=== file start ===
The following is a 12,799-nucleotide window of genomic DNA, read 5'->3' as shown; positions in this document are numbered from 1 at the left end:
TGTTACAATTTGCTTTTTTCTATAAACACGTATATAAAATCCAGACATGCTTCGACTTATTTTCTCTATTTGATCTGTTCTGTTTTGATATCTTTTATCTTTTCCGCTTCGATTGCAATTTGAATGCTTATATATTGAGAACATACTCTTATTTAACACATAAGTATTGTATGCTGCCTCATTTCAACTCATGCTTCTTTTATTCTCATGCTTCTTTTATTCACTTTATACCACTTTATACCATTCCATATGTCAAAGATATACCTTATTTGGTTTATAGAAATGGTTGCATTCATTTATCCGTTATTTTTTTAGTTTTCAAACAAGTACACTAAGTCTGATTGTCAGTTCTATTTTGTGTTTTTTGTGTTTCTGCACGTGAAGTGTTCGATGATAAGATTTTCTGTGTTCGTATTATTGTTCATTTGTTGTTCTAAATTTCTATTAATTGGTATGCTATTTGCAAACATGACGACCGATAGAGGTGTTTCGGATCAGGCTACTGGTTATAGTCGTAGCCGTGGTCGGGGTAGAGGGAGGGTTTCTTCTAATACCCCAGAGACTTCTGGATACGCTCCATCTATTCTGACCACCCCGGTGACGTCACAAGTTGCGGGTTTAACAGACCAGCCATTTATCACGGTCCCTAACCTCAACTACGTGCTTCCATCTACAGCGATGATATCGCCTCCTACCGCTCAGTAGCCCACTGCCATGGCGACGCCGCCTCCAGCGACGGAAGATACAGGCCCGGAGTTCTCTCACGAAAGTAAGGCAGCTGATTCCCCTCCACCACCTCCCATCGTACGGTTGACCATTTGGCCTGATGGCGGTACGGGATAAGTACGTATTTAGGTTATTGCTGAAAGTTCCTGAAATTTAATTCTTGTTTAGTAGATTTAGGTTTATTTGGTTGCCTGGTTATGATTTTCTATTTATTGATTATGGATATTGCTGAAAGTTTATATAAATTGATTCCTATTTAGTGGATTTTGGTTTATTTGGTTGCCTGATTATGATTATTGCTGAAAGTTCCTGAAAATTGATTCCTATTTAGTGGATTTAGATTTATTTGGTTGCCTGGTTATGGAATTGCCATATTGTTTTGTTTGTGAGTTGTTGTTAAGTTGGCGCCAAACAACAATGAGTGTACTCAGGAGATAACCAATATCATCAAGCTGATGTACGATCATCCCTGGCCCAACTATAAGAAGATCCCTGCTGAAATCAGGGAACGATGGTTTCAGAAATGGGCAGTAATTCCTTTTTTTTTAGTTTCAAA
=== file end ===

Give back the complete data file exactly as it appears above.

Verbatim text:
The following is a 12,799-nucleotide window of genomic DNA, read 5'->3' as shown; positions in this document are numbered from 1 at the left end:
TGTTACAATTTGCTTTTTTCTATAAACACGTATATAAAATCCAGACATGCTTCGACTTATTTTCTCTATTTGATCTGTTCTGTTTTGATATCTTTTATCTTTTCCGCTTCGATTGCAATTTGAATGCTTATATATTGAGAACATACTCTTATTTAACACATAAGTATTGTATGCTGCCTCATTTCAACTCATGCTTCTTTTATTCTCATGCTTCTTTTATTCACTTTATACCACTTTATACCATTCCATATGTCAAAGATATACCTTATTTGGTTTATAGAAATGGTTGCATTCATTTATCCGTTATTTTTTTAGTTTTCAAACAAGTACACTAAGTCTGATTGTCAGTTCTATTTTGTGTTTTTTGTGTTTCTGCACGTGAAGTGTTCGATGATAAGATTTTCTGTGTTCGTATTATTGTTCATTTGTTGTTCTAAATTTCTATTAATTGGTATGCTATTTGCAAACATGACGACCGATAGAGGTGTTTCGGATCAGGCTACTGGTTATAGTCGTAGCCGTGGTCGGGGTAGAGGGAGGGTTTCTTCTAATACCCCAGAGACTTCTGGATACGCTCCATCTATTCTGACCACCCCGGTGACGTCACAAGTTGCGGGTTTAACAGACCAGCCATTTATCACGGTCCCTAACCTCAACTACGTGCTTCCATCTACAGCGATGATATCGCCTCCTACCGCTCAGTAGCCCACTGCCATGGCGACGCCGCCTCCAGCGACGGAAGATACAGGCCCGGAGTTCTCTCACGAAAGTAAGGCAGCTGATTCCCCTCCACCACCTCCCATCGTACGGTTGACCATTTGGCCTGATGGCGGTACGGGATAAGTACGTATTTAGGTTATTGCTGAAAGTTCCTGAAATTTAATTCTTGTTTAGTAGATTTAGGTTTATTTGGTTGCCTGGTTATGATTTTCTATTTATTGATTATGGATATTGCTGAAAGTTTATATAAATTGATTCCTATTTAGTGGATTTTGGTTTATTTGGTTGCCTGATTATGATTATTGCTGAAAGTTCCTGAAAATTGATTCCTATTTAGTGGATTTAGATTTATTTGGTTGCCTGGTTATGGAATTGCCATATTGTTTTGTTTGTGAGTTGTTGTTAAGTTGGCGCCAAACAACAATGAGTGTACTCAGGAGATAACCAATATCATCAAGCTGATGTACGATCATCCCTGGCCCAACTATAAGAAGATCCCTGCTGAAATCAGGGAACGATGGTTTCAGAAATGGGCAGTAATTCCTTTTTTTTTAGTTTCAAA